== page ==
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The Accidental Species

Misunderstandings of Human Evolution by Henry Gee

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This is not a typical book about human evolution. There’s no chronology of fossil discoveries, no detailed description of hominid species or even an illustration of human family trees. In fact, the book is largely about what we don’t know about human evolution — and what we’ve gotten wrong.

Gee, an editor at Nature and a former paleontologist, begins by taking a swipe at the oversized human ego. Despite what many people, including some scientists, seem to think, Homo sapiens is not the pinnacle of evolution. “Human beings are special in many ways — of course we are — but so is every other species,” Gee writes. There’s nothing
exceptional about the way evolution shaped the human lineage, and the hallmarks of humankind — such as upright walking, large brains and language — can be found in varying degrees in other animals, he points out.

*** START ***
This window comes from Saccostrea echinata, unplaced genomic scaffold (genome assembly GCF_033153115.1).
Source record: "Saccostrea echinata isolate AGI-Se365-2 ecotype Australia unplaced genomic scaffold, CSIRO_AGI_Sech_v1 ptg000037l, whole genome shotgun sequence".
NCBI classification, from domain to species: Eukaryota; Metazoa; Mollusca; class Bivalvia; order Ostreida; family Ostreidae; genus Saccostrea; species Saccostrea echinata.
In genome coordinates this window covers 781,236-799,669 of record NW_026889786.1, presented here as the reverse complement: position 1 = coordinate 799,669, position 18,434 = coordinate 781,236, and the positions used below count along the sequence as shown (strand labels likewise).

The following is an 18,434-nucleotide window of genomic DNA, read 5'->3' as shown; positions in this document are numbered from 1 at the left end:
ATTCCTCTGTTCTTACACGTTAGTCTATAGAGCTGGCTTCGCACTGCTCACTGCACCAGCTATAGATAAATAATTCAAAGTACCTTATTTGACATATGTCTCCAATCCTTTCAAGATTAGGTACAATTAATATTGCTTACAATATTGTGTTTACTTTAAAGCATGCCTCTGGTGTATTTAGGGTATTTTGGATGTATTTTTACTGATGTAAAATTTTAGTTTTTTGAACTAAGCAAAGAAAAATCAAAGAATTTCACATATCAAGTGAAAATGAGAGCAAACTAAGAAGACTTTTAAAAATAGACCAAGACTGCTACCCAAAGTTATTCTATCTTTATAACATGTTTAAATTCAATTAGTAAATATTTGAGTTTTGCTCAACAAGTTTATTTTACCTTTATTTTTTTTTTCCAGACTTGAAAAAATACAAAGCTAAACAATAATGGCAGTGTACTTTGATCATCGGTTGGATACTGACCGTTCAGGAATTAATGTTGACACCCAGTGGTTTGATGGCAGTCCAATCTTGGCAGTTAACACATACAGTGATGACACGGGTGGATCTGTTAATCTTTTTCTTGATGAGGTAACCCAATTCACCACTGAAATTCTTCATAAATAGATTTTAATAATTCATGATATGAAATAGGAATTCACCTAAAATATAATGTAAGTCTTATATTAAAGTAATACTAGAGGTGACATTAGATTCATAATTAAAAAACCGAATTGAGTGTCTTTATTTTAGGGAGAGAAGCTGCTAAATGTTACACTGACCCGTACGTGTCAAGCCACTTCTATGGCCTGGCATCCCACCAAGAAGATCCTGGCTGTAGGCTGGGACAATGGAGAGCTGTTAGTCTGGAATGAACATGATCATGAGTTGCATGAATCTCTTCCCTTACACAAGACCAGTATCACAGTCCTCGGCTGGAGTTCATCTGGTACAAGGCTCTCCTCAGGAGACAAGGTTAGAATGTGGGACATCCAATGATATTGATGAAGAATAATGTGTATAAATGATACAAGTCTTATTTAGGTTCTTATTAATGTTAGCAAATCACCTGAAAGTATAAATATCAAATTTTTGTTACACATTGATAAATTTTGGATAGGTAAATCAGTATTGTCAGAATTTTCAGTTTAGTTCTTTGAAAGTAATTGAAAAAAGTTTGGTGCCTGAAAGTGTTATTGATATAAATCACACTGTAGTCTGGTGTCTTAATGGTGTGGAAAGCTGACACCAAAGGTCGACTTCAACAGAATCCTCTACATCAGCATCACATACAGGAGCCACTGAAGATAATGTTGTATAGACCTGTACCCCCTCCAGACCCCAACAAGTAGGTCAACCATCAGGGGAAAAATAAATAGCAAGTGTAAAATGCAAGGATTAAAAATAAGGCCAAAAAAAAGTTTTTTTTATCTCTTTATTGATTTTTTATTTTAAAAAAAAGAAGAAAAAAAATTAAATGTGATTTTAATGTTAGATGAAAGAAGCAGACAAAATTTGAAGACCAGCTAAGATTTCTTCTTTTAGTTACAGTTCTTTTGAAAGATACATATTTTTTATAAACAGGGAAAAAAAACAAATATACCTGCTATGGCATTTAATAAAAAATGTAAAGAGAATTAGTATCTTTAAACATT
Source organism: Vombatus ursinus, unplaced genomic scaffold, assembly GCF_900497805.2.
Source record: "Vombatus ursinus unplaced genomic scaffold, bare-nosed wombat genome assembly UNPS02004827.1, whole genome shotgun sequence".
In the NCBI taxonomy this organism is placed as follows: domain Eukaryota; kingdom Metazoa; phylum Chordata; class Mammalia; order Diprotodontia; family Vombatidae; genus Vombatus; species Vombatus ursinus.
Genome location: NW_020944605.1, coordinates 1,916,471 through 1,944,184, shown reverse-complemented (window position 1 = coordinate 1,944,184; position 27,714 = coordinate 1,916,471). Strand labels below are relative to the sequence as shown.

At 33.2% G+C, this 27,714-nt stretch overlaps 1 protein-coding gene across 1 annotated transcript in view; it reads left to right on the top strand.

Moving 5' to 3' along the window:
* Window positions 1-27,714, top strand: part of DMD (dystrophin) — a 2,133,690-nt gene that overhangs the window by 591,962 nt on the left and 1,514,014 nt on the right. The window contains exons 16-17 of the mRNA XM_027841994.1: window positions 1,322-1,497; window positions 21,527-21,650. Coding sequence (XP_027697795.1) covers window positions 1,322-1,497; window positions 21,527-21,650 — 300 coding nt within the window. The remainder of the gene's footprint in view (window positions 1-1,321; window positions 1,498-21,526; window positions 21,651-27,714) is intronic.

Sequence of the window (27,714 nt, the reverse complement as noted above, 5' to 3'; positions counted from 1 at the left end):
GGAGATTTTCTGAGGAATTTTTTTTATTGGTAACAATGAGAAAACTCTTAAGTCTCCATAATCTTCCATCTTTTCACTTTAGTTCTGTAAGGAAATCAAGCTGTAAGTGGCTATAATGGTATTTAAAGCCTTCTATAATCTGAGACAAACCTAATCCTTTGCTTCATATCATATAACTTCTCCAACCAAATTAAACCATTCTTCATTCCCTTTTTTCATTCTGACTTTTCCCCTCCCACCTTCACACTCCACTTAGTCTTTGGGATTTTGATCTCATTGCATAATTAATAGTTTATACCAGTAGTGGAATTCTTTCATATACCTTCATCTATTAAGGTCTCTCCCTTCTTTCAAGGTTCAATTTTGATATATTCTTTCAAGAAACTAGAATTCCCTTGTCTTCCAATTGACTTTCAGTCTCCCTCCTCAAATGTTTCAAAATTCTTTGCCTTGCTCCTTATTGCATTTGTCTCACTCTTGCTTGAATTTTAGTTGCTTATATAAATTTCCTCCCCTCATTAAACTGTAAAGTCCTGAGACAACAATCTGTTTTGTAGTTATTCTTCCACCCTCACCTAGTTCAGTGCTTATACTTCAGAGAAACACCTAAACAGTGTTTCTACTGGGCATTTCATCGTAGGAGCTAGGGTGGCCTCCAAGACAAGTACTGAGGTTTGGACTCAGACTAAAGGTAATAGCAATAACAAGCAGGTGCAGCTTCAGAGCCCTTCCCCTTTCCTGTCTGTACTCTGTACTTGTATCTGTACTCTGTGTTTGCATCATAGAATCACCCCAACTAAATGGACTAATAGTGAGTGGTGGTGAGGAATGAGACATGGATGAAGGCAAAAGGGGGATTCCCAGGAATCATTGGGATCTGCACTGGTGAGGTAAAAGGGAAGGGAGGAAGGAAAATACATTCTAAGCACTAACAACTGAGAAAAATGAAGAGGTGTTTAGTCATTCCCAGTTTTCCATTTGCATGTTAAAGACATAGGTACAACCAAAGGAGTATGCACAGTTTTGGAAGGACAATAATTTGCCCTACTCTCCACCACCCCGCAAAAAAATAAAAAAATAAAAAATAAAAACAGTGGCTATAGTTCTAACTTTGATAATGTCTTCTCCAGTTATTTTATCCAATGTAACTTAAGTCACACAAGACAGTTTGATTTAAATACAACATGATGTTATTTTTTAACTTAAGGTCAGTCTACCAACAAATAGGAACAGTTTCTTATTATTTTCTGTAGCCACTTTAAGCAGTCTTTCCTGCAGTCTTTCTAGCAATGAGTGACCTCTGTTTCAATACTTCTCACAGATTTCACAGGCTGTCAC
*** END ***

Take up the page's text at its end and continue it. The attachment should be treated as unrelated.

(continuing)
Another misconception is that extinct hominids represent “missing links,” stepping stones on the way to becoming human. In reality, natural selection has no endpoint in sight, Gee reminds readers. It can act only on whatever raw material an organism has and can shape only current conditions, resulting in traits that are “contingent, makeshift compromises made in response to a number of different factors.”

Yet many evolutionary biologists attempt to single out an overarching explanation for a particular human trait. Some researchers argue upright walking evolved as an efficient way to move between patches of shrinking forest, while others claim the need to free up the hands led to a two-legged stance.

Such theories, or stories as Gee calls them, are nearly impossible to test because the fossil record is so spotty.

In the end, that realization may leave readers unsatisfied. Gee has no pat solutions for understanding our past, just a needed reality check.

University of Chicago Press, $26

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